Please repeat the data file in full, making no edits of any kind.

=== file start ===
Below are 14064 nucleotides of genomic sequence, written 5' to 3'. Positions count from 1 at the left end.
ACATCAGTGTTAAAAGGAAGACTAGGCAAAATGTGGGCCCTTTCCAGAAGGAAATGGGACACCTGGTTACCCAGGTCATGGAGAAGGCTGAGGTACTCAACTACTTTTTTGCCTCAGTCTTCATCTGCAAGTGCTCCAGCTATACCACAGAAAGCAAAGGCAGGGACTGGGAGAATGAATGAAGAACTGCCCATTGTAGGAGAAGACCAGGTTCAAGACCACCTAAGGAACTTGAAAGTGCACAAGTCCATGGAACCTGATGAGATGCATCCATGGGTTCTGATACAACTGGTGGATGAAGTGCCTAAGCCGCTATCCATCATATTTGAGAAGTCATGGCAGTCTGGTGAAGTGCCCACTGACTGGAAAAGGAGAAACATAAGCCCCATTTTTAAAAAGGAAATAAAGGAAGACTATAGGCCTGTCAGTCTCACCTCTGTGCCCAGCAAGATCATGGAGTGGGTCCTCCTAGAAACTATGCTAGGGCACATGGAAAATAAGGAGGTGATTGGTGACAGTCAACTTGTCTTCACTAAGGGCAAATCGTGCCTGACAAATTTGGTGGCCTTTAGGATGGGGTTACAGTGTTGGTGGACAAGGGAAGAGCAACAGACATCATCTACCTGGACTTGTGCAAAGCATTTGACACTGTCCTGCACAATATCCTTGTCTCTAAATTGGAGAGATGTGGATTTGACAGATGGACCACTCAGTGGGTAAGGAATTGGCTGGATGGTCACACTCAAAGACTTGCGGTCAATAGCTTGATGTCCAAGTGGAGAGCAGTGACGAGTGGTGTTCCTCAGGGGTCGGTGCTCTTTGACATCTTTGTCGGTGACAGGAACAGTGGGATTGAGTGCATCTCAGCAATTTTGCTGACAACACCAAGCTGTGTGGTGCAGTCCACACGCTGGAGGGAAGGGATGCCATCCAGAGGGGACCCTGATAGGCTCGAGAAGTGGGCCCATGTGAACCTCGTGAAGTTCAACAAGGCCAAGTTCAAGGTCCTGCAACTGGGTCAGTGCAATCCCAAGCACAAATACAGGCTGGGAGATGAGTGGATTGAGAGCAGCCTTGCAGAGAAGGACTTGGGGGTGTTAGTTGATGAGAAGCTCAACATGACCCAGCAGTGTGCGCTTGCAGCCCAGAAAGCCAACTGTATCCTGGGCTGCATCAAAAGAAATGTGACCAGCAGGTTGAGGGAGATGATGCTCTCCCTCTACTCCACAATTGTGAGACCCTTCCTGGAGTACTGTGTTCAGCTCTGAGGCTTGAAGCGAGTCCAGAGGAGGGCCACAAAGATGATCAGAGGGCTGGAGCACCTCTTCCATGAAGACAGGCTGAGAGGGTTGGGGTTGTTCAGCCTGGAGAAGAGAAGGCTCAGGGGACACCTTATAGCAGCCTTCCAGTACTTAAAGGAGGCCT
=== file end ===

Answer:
Below are 14064 nucleotides of genomic sequence, written 5' to 3'. Positions count from 1 at the left end.
ACATCAGTGTTAAAAGGAAGACTAGGCAAAATGTGGGCCCTTTCCAGAAGGAAATGGGACACCTGGTTACCCAGGTCATGGAGAAGGCTGAGGTACTCAACTACTTTTTTGCCTCAGTCTTCATCTGCAAGTGCTCCAGCTATACCACAGAAAGCAAAGGCAGGGACTGGGAGAATGAATGAAGAACTGCCCATTGTAGGAGAAGACCAGGTTCAAGACCACCTAAGGAACTTGAAAGTGCACAAGTCCATGGAACCTGATGAGATGCATCCATGGGTTCTGATACAACTGGTGGATGAAGTGCCTAAGCCGCTATCCATCATATTTGAGAAGTCATGGCAGTCTGGTGAAGTGCCCACTGACTGGAAAAGGAGAAACATAAGCCCCATTTTTAAAAAGGAAATAAAGGAAGACTATAGGCCTGTCAGTCTCACCTCTGTGCCCAGCAAGATCATGGAGTGGGTCCTCCTAGAAACTATGCTAGGGCACATGGAAAATAAGGAGGTGATTGGTGACAGTCAACTTGTCTTCACTAAGGGCAAATCGTGCCTGACAAATTTGGTGGCCTTTAGGATGGGGTTACAGTGTTGGTGGACAAGGGAAGAGCAACAGACATCATCTACCTGGACTTGTGCAAAGCATTTGACACTGTCCTGCACAATATCCTTGTCTCTAAATTGGAGAGATGTGGATTTGACAGATGGACCACTCAGTGGGTAAGGAATTGGCTGGATGGTCACACTCAAAGACTTGCGGTCAATAGCTTGATGTCCAAGTGGAGAGCAGTGACGAGTGGTGTTCCTCAGGGGTCGGTGCTCTTTGACATCTTTGTCGGTGACAGGAACAGTGGGATTGAGTGCATCTCAGCAATTTTGCTGACAACACCAAGCTGTGTGGTGCAGTCCACACGCTGGAGGGAAGGGATGCCATCCAGAGGGGACCCTGATAGGCTCGAGAAGTGGGCCCATGTGAACCTCGTGAAGTTCAACAAGGCCAAGTTCAAGGTCCTGCAACTGGGTCAGTGCAATCCCAAGCACAAATACAGGCTGGGAGATGAGTGGATTGAGAGCAGCCTTGCAGAGAAGGACTTGGGGGTGTTAGTTGATGAGAAGCTCAACATGACCCAGCAGTGTGCGCTTGCAGCCCAGAAAGCCAACTGTATCCTGGGCTGCATCAAAAGAAATGTGACCAGCAGGTTGAGGGAGATGATGCTCTCCCTCTACTCCACAATTGTGAGACCCTTCCTGGAGTACTGTGTTCAGCTCTGAGGCTTGAAGCGAGTCCAGAGGAGGGCCACAAAGATGATCAGAGGGCTGGAGCACCTCTTCCATGAAGACAGGCTGAGAGGGTTGGGGTTGTTCAGCCTGGAGAAGAGAAGGCTCAGGGGACACCTTATAGCAGCCTTCCAGTACTTAAAGGAGGCCT